It’s been about four years since John and I last saw my sister Anneliese, her husband Craig and their four daughters. They live out in Nebraska, which is far enough to discourage casual trips by car, and remote enough that airfare is prohibitive. Nonetheless, John and I decided that it was time we saw them, and we flew out for a long weekend.
Liese and Craig haven’t changed that much, but the daughters have. Four years span a world of changes when little girls turn into little women. The knobby-kneed kids I saw four years ago have turned into winsome and willowy creatures, each with a wicked sense of humor.
The thing I find most appealing about these girls is that although their ages span the teen years, there’s none of that “too cool” attitude that you get from most kids their age, where you’re afraid to touch them for fear of embarrassing them or otherwise shattering their carefully constructed image of themselves. Eileen, Amanda, Johanna and Caitlin demonstrate none of this standoffish-ness. They’re affectionate, chatty, bright and open to the world around them. It’s refreshing. We visited the State Capitol and the girls were more than ready to horse around and have their pictures made doing it. That’s Johanna, Caitlin and Amanda above, crunching with John and me around one of the marble columns inside the Capitol. Then we had a tour of the building with a delightfully dotty old guide. Most teenagers would have slouched along reluctantly, sighing and displaying their utter boredom with the whole procedure; the girls were alert and interested.
We met up with the eldest daughter, Eileen, at college (that’s her at right, on campus). She showed John and me all around with enthusiasm, pointing out her favorite spots (a special garden, a particular bench). It’s nice when someone that age really wants to share with you.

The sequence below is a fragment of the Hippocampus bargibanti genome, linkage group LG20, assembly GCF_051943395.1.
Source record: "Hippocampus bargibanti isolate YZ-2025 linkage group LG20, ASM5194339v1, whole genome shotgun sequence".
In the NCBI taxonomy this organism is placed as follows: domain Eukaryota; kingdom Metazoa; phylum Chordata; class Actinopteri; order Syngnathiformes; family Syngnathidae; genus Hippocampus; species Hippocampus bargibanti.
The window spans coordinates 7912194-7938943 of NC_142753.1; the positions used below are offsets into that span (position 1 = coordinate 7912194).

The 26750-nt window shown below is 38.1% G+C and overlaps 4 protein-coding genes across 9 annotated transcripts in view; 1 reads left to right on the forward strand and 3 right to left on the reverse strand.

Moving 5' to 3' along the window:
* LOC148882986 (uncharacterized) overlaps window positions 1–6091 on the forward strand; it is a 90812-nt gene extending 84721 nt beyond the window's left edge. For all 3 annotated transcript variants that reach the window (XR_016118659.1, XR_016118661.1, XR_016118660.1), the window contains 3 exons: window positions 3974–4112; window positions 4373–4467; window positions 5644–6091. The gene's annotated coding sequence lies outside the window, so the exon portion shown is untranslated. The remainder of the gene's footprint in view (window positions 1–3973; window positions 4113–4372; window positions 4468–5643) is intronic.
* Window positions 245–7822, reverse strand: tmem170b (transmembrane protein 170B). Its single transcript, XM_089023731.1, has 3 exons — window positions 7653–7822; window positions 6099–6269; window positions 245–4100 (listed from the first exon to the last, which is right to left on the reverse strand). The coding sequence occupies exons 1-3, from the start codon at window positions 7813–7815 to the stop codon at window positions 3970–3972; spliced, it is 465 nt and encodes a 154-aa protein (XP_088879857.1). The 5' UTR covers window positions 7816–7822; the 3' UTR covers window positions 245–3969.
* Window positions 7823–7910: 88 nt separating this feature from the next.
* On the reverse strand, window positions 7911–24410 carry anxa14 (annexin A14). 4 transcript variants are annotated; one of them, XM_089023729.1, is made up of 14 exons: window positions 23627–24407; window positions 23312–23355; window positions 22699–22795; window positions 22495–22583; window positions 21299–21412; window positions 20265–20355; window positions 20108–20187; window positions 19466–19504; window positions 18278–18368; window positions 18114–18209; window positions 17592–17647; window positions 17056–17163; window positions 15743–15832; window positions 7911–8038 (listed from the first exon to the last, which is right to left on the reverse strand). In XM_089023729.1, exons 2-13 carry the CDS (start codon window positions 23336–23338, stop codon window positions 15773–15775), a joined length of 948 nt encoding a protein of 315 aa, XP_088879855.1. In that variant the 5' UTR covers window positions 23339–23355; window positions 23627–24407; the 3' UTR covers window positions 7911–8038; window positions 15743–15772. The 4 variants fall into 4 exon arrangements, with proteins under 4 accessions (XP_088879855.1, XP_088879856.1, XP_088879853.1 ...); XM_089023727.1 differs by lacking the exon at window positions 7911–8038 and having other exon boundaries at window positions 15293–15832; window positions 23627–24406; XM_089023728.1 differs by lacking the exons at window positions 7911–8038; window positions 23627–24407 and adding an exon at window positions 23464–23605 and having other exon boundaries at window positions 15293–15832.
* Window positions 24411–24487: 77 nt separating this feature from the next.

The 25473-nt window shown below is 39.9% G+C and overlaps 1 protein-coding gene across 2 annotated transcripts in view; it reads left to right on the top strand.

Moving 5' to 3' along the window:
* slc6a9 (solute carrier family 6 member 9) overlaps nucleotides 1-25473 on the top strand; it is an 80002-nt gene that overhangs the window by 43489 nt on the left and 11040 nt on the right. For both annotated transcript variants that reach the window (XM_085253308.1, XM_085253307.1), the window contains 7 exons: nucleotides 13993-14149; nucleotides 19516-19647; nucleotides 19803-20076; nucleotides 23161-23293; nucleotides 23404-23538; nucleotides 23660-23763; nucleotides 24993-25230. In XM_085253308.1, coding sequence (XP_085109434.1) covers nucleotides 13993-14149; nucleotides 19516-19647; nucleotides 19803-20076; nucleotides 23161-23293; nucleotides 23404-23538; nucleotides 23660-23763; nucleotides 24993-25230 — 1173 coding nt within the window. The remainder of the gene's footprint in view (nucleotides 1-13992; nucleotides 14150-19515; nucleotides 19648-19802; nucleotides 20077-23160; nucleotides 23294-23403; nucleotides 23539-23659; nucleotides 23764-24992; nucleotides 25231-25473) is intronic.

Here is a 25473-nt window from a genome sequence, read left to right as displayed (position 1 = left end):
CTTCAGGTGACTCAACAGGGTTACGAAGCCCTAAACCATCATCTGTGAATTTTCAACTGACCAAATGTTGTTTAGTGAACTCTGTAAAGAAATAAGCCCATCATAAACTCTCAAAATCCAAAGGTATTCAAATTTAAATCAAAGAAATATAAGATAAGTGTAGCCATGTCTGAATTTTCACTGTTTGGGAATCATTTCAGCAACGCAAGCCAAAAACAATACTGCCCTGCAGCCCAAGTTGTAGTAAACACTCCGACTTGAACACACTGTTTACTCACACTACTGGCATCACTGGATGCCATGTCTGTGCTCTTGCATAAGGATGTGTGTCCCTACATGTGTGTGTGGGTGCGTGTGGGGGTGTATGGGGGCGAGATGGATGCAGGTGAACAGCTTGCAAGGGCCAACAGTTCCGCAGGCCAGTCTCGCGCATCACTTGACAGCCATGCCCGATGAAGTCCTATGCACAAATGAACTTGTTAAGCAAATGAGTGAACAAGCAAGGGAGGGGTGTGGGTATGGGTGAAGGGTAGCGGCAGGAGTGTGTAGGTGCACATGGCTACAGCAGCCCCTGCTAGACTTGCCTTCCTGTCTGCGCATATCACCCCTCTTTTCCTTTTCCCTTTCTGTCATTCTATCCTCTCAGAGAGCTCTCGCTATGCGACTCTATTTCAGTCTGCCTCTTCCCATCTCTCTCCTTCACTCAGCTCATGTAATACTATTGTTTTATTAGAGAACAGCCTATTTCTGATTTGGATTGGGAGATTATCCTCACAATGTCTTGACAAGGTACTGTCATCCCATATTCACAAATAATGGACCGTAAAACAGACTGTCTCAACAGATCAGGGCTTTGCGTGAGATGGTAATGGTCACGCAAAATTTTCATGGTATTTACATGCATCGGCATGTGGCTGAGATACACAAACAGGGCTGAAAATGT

All the girls have their particular interests and skills. Eileen is in the Medieval and Renaissance Studies program at school; she sings beautifully and is not shy about giving you a demonstration. Amanda is a gifted pianist. Johanna is a gymnast and plays the violin. Caitlin also sings (actually, they all sing) and plays the violin; her sport is baseball. All of them are scary smart.
Liese and Craig are strict with the girls. They’ve set definite limits: no ear-piercing until thirteen, no makeup until sixteen. The girls go to church on Sunday. They must study and do their best in school. They must ask permission before leaving the house and say where they’re going – no “hanging out” at the local mall.
Some might call Liese and Craig hopelessly old-fashioned and behind the times, but rather than being sheltered, naive and shy, their girls are confident, outgoing, well-rounded and accomplished. Maybe it’s because they’ve been given rules and limits that they’re able to be certain of where and who they are are. Maybe it’s because they operate from such a secure base that they seem so grounded.
And maybe it’s because the one thing Craig and Liese don’t limit is love. They don’t stint on hugs – or praise. I think the girls are well aware that the limitations they’re given are because their parents care about them. I think they love their parents for it, and aren’t afraid to show it.
And that’s refreshing, too.